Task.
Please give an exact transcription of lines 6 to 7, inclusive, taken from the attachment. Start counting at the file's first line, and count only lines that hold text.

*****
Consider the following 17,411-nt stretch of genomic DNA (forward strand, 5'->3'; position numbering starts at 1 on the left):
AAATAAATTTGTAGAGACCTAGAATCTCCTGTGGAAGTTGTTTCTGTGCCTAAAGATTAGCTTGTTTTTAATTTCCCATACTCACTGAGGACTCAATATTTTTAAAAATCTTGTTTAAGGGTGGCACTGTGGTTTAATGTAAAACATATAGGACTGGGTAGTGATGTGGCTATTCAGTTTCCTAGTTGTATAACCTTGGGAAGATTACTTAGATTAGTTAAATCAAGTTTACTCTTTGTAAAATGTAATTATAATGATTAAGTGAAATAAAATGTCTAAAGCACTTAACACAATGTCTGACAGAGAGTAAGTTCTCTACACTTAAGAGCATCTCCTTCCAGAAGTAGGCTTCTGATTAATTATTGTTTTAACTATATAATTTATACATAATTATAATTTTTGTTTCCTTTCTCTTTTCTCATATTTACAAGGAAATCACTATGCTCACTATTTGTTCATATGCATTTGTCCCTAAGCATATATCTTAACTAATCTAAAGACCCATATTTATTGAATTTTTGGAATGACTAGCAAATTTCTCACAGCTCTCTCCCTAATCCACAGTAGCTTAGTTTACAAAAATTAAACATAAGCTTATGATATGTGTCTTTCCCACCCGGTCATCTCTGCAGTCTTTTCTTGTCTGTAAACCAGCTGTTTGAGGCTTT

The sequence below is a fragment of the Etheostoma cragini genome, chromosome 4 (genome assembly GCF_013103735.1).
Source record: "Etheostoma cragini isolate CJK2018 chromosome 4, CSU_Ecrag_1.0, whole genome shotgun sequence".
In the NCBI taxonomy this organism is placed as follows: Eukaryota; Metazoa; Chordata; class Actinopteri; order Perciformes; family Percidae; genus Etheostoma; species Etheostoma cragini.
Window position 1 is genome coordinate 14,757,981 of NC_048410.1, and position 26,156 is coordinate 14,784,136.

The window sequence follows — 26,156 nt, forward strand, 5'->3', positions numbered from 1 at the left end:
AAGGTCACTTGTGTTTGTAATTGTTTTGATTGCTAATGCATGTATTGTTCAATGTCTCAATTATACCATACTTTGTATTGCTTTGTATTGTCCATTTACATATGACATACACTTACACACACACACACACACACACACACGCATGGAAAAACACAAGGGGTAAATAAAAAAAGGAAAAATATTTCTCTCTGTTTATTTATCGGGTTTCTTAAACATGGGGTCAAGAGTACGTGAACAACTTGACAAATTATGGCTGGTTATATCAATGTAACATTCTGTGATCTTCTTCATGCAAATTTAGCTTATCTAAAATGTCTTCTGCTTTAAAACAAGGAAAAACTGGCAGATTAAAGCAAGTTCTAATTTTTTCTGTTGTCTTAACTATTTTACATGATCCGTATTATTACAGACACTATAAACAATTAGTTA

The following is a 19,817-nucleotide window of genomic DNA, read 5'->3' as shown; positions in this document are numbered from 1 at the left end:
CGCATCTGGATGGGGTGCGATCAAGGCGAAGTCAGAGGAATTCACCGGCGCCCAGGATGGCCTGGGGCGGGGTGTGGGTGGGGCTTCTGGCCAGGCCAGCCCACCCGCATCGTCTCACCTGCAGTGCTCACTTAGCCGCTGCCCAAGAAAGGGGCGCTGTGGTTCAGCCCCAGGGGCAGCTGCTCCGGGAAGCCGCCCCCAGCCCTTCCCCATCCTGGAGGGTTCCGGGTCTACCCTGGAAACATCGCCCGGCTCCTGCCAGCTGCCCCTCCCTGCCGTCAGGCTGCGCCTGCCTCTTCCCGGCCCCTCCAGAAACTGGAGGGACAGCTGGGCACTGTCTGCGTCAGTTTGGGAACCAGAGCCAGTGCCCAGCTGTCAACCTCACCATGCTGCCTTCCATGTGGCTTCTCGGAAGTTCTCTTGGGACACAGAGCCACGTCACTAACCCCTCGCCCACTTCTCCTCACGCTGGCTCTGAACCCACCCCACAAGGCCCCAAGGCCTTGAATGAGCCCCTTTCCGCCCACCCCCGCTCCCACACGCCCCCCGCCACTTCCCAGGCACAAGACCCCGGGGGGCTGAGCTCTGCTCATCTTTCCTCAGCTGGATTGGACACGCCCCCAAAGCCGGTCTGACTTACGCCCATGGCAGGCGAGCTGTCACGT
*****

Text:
Window position 1 is genome coordinate 14,757,981 of NC_048410.1, and position 26,156 is coordinate 14,784,136.

The window sequence follows — 26,156 nt, forward strand, 5'->3', positions numbered from 1 at the left end: